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A US court has ruled that Costco can sell grey market Omega watches at a discounted price
A US court has ruled that Costco can sell grey market Omega watches at a discounted price

Costco wins approval to sell discounted Swiss watches

In a blow for the luxury watch and jewellery industry, a court ruling has declared retail chain Costco can legally sell Swiss watches at a heavily discounted price, despite not being an authorised distributor.

The decision is the latest in a long-held court battle between Costco – the global warehouse retail giant – and Omega, a subsidiary of the Swatch Group.

In 2004, Costco purchased 117 Omega Seamaster watches from a non-US, authorised distributor and began selling them for US$600 (AU$758) less than the Swiss watchmaker’s recommended retail price.

The two parties had failed to reach an agreement one year earlier when Costco sought permission to carry the watches as an authorised dealer. As a result, Costco turned to the grey market to source the products. The grey market refers to the trade of genuine brand-name products typically manufactured abroad, purchased and imported by third parties. While legal, the distribution is generally unauthorised by the original manufacturer.

In response to mounting complaints from authorised Omega retailers, Swatch began making inconspicuous engravings of its copyrighted globe design on the underside of the Seamaster watches. The Swiss giant subsequently took legal action against Costco in July 2004 for copyright infringement after the retail chain sold 43 of the engraved watches to its customers.

Cannot claim infringement
In 2007, a court initially ruled in favour of Costco stating that the first sale doctrine – which stipulates that a copyright owner cannot claim infringement for distribution of copies of copyrighted work after consenting to the initial sale – was a “complete defence to Omega’s claims”.

However, the judgement was reversed in 2008 on the basis that the doctrine did not apply to products that had been manufactured overseas and imported into the US without the copyright owner’s permission.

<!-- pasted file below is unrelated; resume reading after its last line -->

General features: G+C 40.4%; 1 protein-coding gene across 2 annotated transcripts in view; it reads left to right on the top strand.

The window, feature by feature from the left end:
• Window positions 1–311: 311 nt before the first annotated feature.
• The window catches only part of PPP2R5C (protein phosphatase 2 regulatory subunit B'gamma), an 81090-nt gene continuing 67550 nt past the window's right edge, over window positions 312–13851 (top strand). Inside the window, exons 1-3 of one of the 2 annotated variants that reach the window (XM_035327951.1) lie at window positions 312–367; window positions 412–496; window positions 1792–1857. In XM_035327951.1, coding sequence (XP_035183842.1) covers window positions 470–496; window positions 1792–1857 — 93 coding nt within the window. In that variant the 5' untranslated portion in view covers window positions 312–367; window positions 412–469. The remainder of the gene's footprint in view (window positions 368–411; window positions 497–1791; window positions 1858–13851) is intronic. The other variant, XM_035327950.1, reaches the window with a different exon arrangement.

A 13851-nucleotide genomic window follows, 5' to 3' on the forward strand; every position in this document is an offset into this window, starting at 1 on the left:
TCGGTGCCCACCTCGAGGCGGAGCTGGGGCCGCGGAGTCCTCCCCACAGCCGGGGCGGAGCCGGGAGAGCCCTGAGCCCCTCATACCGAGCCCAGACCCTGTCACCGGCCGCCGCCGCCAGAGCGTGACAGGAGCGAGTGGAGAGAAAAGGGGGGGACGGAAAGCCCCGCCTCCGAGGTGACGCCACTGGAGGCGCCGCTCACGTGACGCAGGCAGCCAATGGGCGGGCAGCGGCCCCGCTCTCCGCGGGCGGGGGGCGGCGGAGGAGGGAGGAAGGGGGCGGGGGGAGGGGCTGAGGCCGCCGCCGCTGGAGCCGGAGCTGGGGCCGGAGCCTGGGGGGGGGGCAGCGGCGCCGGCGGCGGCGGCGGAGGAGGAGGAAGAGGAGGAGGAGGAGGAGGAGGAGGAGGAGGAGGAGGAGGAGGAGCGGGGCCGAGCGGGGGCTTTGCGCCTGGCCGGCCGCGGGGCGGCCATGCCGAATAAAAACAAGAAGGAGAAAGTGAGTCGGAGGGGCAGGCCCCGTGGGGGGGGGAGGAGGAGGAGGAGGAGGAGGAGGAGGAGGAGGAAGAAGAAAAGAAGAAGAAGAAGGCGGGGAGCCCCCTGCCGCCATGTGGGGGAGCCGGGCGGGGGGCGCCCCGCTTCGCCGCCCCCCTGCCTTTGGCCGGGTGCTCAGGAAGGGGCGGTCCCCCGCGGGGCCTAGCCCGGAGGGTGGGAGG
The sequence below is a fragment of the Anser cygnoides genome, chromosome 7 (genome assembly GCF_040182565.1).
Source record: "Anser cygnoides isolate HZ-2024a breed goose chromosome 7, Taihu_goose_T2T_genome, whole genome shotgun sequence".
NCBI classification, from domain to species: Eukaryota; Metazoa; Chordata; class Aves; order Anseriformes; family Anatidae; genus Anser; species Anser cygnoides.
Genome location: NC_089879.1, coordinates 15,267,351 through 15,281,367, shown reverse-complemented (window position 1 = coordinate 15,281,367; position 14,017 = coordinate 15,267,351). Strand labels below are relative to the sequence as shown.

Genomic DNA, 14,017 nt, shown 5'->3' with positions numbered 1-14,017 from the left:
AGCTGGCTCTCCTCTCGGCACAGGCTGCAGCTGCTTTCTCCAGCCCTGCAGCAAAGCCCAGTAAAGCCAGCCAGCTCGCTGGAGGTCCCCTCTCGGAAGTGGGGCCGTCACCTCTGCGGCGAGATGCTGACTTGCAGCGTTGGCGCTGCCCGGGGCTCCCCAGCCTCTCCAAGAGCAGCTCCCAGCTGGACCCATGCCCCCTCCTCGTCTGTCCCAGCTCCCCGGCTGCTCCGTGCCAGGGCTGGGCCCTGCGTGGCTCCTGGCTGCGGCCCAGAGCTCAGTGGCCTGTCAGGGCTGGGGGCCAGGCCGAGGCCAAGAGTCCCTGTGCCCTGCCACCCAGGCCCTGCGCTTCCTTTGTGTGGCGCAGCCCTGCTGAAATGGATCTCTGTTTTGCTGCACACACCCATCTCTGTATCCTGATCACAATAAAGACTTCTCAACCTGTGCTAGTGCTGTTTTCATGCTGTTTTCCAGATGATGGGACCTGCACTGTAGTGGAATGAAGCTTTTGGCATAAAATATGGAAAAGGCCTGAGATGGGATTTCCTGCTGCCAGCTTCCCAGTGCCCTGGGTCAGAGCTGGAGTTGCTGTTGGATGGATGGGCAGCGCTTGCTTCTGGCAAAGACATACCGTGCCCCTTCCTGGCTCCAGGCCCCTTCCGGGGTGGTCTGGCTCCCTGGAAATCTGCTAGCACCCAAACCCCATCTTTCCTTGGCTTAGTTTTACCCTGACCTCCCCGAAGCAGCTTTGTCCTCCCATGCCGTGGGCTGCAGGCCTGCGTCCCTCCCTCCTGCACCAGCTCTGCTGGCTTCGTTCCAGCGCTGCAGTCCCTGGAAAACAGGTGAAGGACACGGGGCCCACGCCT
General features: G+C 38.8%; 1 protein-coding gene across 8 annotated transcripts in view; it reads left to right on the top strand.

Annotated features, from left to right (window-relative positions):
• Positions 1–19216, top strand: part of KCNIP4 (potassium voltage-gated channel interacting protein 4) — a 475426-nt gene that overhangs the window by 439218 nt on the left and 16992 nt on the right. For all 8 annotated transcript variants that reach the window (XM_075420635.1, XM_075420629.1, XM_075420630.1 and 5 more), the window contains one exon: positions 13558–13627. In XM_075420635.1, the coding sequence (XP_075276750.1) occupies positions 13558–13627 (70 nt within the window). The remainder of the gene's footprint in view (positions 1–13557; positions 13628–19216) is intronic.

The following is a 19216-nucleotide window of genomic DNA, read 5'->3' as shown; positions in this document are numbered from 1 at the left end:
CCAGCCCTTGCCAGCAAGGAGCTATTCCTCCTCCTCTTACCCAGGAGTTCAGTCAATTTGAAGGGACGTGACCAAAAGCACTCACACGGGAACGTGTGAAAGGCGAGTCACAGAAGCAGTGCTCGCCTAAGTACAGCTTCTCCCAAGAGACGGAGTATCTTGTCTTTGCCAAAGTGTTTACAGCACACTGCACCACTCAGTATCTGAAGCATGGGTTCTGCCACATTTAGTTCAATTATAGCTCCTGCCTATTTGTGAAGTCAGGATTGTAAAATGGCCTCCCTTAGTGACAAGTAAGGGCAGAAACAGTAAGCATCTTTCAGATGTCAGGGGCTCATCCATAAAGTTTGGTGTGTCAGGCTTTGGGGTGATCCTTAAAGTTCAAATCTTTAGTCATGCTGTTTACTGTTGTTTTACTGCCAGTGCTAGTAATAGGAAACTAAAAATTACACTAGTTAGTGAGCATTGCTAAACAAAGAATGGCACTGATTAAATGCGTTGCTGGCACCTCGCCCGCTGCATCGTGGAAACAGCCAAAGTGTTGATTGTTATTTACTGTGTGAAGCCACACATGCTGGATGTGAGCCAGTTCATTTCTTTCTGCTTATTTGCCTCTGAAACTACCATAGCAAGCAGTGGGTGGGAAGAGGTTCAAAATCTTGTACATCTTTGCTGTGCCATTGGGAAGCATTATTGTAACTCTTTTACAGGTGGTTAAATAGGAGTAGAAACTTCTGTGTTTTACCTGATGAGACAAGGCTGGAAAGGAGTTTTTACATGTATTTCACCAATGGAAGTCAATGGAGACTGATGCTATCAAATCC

The latest episode means Costco has come out on top with a three-judge panel for the Ninth Circuit of the US Court of Appeals reaffirming the original court decision on the basis that Omega had misused its copyright of the globe design by “leveraging its limited monopoly over the design to control the importation and sale of Seamaster watches”.

“[Omega’s] anticompetitive acts promoted neither the broad public availability of the arts nor the public welfare. Instead, they eliminated price competition in the retail market for Omega watches and deprived consumers of the opportunity to purchase discounted grey market Omega watches from Costco,” circuit judge Kim McLane Wardlaw explained.

“Omega misused its copyright by engraving the globe design on the underside of its watches, and attempting to use copyright law to eliminate intrabrand competition from Costco in the retail watch market.”

While the legal case concerns trading in the US, the decision might also have future implications in Australia, given the local arm of Costco sells high-profile watch brands. Jeweller approached the Australian Competition and Consumer Commission (ACCC) for a local perspective on the matter, but a spokesperson declined to comment.

At the time of publication, Costco operated seven stores in Australia and had recently entered the retail petrol market.

Costco vs watch and jewellery industry
This is not the first time that Costco has come under fire from the luxury watch and jewellery industry. As previously reported by Jeweller, the retail chain is currently embroiled in another legal battle with Tiffany & Co over the use of the term “tiffany setting” to describe a range of its engagement rings.

The iconic jeweller filed a lawsuit against Costco in February 2013 claiming the retail giant was falsely selling Tiffany-branded rings, however, Costco responded with a counterclaim stating that “tiffany setting” was a generic industry term.

Costco moved to have the counterclaim dismissed but a US federal court found there was a “genuine factual dispute” over the use of the term in January last year, allowing Costco to proceed.

At the time of publication, the dispute had yet to go to trial.

More reading
Massive Swiss watch discounts revealed
Tiffany and Costco battle continues
Tiffany vs Costco – round 3
Leaked email could affect Tiffany case
Tiffany & Co sues supermarket chain

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